When we experience this fear, our immediate response might be to find a solution. How can I fix this? In an election year we might decide to contribute money or actively participate in a campaign. There’s nothing wrong with this; it might even be helpful. But if we do this out of the negativity of anger or righteousness, or if we feel we know what’s right and that those we oppose are blind or stupid, then we ourselves are ignoring the opportunity to address our own fear and negativity. Most of the time we’re so caught up in identifying with the rightness of our own views and political party and demonizing those we disagree with that we can’t possibly see things clearly.
We’re intent on deceiving ourselves with the certainty that we have the right view of how things are or how they should be. However, in complex situations such as these, we can rarely know with certainty what is right. Instead of clinging to any position or getting swept up in the emotions of the moment, can we use our own reactions as a red flag that reminds us to see the situation as our path to living more genuinely? Can we look at ourselves to see how our own actions, especially those rooted in righteousness and anger, are often a cover to avoid feeling anxiety, to avoid facing an uncertain world which is subject to neither reason nor control? We continue to bypass the one most essential practice step—which is to enter into and learn from our fear of powerlessness and the loss of control.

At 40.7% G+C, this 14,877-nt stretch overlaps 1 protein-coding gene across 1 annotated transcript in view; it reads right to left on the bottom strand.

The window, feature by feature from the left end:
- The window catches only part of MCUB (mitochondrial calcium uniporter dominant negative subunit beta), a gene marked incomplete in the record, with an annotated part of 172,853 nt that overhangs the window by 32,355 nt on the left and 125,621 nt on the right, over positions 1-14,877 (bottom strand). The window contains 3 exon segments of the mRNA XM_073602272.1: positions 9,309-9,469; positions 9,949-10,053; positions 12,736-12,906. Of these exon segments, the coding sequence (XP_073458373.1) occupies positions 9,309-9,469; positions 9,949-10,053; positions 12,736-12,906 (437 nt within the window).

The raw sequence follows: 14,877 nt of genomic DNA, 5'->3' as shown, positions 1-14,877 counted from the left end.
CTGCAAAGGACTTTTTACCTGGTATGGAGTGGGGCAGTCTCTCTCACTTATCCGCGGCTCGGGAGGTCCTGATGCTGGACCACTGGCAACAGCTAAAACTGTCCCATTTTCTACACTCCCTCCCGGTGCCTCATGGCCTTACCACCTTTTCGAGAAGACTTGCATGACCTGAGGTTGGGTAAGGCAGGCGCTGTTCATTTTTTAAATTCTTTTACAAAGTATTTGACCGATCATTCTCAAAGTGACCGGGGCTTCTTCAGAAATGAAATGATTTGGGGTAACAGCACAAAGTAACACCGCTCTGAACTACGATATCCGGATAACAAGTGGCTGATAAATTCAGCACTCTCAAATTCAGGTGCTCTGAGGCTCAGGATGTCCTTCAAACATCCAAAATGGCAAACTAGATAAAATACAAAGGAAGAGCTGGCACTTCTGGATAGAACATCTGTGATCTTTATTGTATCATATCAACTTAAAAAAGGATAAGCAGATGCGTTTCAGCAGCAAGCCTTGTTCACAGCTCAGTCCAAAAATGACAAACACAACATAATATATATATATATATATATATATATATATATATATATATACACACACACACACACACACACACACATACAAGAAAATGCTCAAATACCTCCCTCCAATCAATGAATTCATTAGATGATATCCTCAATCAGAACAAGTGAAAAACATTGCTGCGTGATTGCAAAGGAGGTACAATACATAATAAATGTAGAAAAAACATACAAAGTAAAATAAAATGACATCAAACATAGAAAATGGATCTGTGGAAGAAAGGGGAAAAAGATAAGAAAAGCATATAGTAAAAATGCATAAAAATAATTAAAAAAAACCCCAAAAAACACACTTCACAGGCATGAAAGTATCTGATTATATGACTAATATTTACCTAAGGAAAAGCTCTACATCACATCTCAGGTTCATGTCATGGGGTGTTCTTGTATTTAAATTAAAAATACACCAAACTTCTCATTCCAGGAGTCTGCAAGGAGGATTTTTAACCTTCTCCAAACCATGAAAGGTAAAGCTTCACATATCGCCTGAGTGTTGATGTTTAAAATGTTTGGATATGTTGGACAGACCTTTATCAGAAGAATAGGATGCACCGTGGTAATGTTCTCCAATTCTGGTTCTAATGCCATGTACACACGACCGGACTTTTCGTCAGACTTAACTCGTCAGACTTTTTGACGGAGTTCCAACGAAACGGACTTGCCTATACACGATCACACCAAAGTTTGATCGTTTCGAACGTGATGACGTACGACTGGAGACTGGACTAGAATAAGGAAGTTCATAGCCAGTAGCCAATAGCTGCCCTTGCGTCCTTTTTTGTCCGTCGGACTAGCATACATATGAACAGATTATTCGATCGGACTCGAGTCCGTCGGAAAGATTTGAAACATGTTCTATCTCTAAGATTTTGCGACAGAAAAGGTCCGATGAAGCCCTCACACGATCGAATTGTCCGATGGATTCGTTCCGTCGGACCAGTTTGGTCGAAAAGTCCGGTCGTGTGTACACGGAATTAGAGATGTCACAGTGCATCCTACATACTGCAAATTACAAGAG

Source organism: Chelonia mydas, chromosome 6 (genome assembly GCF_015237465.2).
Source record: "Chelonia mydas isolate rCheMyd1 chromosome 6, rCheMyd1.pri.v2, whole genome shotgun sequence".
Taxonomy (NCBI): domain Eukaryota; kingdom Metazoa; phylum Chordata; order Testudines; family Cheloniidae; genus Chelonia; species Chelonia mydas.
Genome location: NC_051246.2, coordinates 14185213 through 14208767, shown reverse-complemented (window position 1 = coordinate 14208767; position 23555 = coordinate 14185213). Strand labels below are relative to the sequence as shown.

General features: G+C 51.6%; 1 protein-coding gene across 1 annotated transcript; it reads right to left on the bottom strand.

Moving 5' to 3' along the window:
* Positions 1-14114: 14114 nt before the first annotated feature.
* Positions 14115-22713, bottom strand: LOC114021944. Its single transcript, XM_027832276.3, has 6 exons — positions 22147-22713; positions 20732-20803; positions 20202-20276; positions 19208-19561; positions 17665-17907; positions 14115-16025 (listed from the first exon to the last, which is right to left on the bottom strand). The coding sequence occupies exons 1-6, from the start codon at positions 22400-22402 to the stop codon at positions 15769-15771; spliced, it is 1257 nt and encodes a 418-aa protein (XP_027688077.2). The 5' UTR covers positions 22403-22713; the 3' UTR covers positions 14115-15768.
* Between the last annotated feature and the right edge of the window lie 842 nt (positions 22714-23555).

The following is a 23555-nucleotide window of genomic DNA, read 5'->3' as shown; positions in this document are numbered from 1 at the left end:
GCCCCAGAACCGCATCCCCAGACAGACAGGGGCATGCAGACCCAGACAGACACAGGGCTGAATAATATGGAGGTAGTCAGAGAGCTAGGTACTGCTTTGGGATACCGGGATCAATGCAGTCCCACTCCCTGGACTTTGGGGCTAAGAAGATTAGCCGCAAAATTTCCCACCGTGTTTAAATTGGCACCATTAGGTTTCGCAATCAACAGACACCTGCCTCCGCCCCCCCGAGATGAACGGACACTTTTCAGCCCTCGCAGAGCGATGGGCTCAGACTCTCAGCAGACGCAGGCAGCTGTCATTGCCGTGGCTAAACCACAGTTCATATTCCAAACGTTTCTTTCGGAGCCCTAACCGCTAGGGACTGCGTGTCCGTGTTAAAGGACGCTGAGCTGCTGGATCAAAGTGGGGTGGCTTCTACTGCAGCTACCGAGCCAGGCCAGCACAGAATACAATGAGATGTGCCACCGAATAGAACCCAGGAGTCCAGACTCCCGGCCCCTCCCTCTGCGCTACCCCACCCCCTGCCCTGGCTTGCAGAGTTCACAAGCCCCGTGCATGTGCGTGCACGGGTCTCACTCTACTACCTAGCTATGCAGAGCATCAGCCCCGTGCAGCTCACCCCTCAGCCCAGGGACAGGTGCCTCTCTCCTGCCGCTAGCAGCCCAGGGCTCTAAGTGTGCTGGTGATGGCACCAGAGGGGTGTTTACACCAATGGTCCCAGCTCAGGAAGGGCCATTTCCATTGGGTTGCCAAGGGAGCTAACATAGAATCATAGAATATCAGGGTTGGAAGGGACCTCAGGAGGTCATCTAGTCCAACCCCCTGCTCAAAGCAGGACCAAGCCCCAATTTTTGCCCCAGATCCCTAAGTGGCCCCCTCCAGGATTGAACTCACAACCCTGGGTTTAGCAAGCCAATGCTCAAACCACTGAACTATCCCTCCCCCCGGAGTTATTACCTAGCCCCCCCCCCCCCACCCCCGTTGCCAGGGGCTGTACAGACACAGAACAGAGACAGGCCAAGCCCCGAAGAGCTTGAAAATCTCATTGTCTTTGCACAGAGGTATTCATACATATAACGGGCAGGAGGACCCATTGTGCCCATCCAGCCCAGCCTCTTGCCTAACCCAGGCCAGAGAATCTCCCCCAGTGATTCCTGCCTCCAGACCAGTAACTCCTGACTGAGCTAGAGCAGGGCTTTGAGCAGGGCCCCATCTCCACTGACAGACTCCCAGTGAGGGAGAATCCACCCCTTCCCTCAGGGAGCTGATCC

I’m not advocating that we just sit around exploring our subjective states while doing nothing in the external world. That would be a very black or white simplification of what I’m saying. Nor can practice be reduced to a fixed formula for how we should think or act in any particular situation. Practice is about becoming more awake; it’s about moving from a self-centered view to one that is more life-centered and kindhearted. Yet the only way to come to this and the only way to manifest the compassion that our world so desperately needs, is to face within ourselves what none of us wants to face—the fear of powerlessness and loss of control.